This is the first letter in a series of 17 between a Navy man and his wife during the second world war. I "won" these on Ebay about fifteen years ago and I thought they would make some interesting reading.
I have left out their last names since there may well be people still alive who are discussed in these letters
Mr. George C- to Mrs. Ivey C- (his wife)
14 March 1944
My Very Sweet.
It certainly would be nice if I did not have to write this to you tonight - but could say it to you instead that it was grand being with you those all too short hours – but we did make the most of them I feel and it felt wonderful too.
The weather was lovely on my arrival altho’ I understand it rained cats and dogs Saturday and Sunday. They have the heat turned on in the hotel, but I don’t think it necessary, it is quite comfortable outside. Of course it is the same old place and outside of the warm and beautiful sun, it is quite dreary.
As it looks now, I might have to be in [unreadable] again this week and – of course the ship might not be finished by then but there also is the chance that it might be. If it is so, I’ll let you know in time enough to meet me there. We’ll see how it works out, anyway. Don’t get your hopes up too high though, just in case [unreadble] goes instead of me or the job is not ready.
It is hard to write and express how nice it was there, and one of these days we will make it for a long time and be together.
Well I went back to catching fish again, but I was told we might have [unreadble] tomorrow. That will help break up this run on fish a little. I did so enjoy the meals there – you are a wonderful cook and no mistake - and your mother is right, I'd sooner eat home than anywhere else.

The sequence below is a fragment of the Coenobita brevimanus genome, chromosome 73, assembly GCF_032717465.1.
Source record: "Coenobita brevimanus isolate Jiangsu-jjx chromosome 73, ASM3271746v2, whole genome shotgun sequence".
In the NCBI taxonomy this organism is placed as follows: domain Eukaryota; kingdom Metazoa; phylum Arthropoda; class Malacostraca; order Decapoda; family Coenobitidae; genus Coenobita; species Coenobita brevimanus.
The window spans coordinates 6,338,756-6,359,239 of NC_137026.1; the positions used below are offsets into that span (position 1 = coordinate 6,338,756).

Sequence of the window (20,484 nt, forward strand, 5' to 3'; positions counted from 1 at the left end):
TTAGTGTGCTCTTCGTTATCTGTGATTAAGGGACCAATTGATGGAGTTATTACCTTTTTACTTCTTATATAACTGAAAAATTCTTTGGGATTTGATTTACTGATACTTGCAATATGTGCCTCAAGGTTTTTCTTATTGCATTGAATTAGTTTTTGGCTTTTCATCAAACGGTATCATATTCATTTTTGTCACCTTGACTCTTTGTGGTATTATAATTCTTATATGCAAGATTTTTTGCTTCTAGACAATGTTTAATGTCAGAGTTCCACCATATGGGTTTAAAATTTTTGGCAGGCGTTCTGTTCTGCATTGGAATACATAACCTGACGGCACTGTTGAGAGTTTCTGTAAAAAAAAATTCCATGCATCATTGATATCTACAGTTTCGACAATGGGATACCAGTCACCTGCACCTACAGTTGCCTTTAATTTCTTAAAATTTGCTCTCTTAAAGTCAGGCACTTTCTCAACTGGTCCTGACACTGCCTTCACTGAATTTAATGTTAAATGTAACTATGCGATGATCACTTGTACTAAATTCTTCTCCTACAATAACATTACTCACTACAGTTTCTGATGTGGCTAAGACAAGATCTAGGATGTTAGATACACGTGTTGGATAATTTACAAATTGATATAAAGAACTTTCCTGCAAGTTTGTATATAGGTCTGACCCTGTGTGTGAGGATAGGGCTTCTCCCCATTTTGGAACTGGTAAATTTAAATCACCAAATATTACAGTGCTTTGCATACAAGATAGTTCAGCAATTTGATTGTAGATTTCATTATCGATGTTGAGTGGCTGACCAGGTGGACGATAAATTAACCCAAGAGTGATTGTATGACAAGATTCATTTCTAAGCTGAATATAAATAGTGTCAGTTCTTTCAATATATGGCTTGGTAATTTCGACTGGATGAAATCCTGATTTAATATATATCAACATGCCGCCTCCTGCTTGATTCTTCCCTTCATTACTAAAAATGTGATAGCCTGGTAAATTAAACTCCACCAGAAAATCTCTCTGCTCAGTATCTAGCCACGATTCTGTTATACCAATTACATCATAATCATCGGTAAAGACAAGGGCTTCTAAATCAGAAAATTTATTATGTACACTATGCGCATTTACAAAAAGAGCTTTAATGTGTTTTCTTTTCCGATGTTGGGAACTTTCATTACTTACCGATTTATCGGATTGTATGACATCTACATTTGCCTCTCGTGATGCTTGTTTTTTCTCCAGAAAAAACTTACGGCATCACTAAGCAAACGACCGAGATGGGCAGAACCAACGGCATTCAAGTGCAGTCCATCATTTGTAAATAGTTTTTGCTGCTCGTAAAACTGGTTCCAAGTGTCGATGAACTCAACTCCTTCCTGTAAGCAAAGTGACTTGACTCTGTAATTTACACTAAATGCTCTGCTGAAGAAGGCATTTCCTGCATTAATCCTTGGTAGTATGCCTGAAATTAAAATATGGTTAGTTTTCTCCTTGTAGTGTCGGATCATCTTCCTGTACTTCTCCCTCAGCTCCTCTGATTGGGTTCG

I do hope your cold is nothing worse than the sniffles. Do take care of yourself and don't let it get you down.
As soon as the plumber finishes the sewer be sure and let me know how much it is and I'll send you the money to take care of it.
Emily wants to be careful about the gas business because if they catch her buying it she will loose all her tickets and perhaps won't get any for several months. She is just as guilty as the fellow selling it in the eyes of O.P.A.
Give my love to Gail with a big hug and kiss. Talk quietly to George just as though you were talking to me and tell him that I love him and expect him to do great things when he grows up and that I know he will - if only he discplines himself now for that part in life later on, that it takes self control now to get in shape for the future.
God bless you my sweet for I do love you every little inch
P.S. Have a ship to go on tomorrow and it might be the last of the week before I get back. Will write to you there if not sooner - love G
These letters will be posted as an uninterrupted sequence on my other blog Dead Letter Box